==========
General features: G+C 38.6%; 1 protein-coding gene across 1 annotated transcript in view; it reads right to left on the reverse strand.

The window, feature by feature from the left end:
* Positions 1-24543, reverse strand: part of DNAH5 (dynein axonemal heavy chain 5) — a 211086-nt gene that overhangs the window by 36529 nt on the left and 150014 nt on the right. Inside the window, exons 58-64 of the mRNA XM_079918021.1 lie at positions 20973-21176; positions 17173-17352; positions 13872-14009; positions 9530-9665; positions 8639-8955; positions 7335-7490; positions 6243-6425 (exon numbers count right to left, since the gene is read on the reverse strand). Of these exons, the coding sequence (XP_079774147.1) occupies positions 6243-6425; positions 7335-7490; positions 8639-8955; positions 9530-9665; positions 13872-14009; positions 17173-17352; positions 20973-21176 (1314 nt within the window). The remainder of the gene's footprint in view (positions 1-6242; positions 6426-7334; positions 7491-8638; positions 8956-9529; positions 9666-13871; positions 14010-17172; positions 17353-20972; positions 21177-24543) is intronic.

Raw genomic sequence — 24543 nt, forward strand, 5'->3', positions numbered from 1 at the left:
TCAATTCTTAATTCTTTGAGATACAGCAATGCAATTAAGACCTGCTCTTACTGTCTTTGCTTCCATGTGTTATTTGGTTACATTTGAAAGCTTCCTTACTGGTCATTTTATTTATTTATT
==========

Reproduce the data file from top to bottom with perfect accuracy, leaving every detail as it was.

General features: G+C 38.6%; 1 protein-coding gene across 1 annotated transcript in view; it reads right to left on the reverse strand.

The window, feature by feature from the left end:
* Positions 1-24543, reverse strand: part of DNAH5 (dynein axonemal heavy chain 5) — a 211086-nt gene that overhangs the window by 36529 nt on the left and 150014 nt on the right. Inside the window, exons 58-64 of the mRNA XM_079918021.1 lie at positions 20973-21176; positions 17173-17352; positions 13872-14009; positions 9530-9665; positions 8639-8955; positions 7335-7490; positions 6243-6425 (exon numbers count right to left, since the gene is read on the reverse strand). Of these exons, the coding sequence (XP_079774147.1) occupies positions 6243-6425; positions 7335-7490; positions 8639-8955; positions 9530-9665; positions 13872-14009; positions 17173-17352; positions 20973-21176 (1314 nt within the window). The remainder of the gene's footprint in view (positions 1-6242; positions 6426-7334; positions 7491-8638; positions 8956-9529; positions 9666-13871; positions 14010-17172; positions 17353-20972; positions 21177-24543) is intronic.

Raw genomic sequence — 24543 nt, forward strand, 5'->3', positions numbered from 1 at the left:
TCAATTCTTAATTCTTTGAGATACAGCAATGCAATTAAGACCTGCTCTTACTGTCTTTGCTTCCATGTGTTATTTGGTTACATTTGAAAGCTTCCTTACTGGTCATTTTATTTATTTATT